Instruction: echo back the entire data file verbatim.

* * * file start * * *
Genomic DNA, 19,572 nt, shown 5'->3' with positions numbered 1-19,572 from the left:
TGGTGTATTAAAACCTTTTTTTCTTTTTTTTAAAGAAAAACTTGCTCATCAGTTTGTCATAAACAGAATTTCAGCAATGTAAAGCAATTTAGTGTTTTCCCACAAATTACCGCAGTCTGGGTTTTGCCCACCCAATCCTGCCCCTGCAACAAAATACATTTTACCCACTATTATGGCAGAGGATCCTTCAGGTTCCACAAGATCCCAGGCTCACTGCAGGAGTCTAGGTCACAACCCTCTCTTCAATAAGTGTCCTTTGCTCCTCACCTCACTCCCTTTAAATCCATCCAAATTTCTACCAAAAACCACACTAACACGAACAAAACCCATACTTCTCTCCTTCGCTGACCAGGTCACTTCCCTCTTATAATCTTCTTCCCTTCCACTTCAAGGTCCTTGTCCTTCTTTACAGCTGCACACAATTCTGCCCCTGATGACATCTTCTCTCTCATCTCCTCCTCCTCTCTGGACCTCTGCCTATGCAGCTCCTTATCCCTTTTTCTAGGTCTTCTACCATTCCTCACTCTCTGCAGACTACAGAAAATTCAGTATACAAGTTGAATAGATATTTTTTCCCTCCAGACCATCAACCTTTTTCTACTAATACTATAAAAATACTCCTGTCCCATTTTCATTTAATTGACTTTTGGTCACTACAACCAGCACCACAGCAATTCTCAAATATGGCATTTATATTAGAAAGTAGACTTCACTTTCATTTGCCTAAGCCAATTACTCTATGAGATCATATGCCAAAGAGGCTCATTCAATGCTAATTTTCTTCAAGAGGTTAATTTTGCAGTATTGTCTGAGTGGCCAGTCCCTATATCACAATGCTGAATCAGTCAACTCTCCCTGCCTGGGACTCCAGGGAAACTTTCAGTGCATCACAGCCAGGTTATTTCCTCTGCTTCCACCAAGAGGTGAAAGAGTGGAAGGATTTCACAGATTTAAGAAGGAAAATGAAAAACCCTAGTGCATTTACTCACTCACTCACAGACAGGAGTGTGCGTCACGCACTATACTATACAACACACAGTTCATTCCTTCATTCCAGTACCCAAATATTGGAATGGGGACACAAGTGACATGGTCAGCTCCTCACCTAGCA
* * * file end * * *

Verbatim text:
Genomic DNA, 19,572 nt, shown 5'->3' with positions numbered 1-19,572 from the left:
TGGTGTATTAAAACCTTTTTTTCTTTTTTTTAAAGAAAAACTTGCTCATCAGTTTGTCATAAACAGAATTTCAGCAATGTAAAGCAATTTAGTGTTTTCCCACAAATTACCGCAGTCTGGGTTTTGCCCACCCAATCCTGCCCCTGCAACAAAATACATTTTACCCACTATTATGGCAGAGGATCCTTCAGGTTCCACAAGATCCCAGGCTCACTGCAGGAGTCTAGGTCACAACCCTCTCTTCAATAAGTGTCCTTTGCTCCTCACCTCACTCCCTTTAAATCCATCCAAATTTCTACCAAAAACCACACTAACACGAACAAAACCCATACTTCTCTCCTTCGCTGACCAGGTCACTTCCCTCTTATAATCTTCTTCCCTTCCACTTCAAGGTCCTTGTCCTTCTTTACAGCTGCACACAATTCTGCCCCTGATGACATCTTCTCTCTCATCTCCTCCTCCTCTCTGGACCTCTGCCTATGCAGCTCCTTATCCCTTTTTCTAGGTCTTCTACCATTCCTCACTCTCTGCAGACTACAGAAAATTCAGTATACAAGTTGAATAGATATTTTTTCCCTCCAGACCATCAACCTTTTTCTACTAATACTATAAAAATACTCCTGTCCCATTTTCATTTAATTGACTTTTGGTCACTACAACCAGCACCACAGCAATTCTCAAATATGGCATTTATATTAGAAAGTAGACTTCACTTTCATTTGCCTAAGCCAATTACTCTATGAGATCATATGCCAAAGAGGCTCATTCAATGCTAATTTTCTTCAAGAGGTTAATTTTGCAGTATTGTCTGAGTGGCCAGTCCCTATATCACAATGCTGAATCAGTCAACTCTCCCTGCCTGGGACTCCAGGGAAACTTTCAGTGCATCACAGCCAGGTTATTTCCTCTGCTTCCACCAAGAGGTGAAAGAGTGGAAGGATTTCACAGATTTAAGAAGGAAAATGAAAAACCCTAGTGCATTTACTCACTCACTCACAGACAGGAGTGTGCGTCACGCACTATACTATACAACACACAGTTCATTCCTTCATTCCAGTACCCAAATATTGGAATGGGGACACAAGTGACATGGTCAGCTCCTCACCTAGCA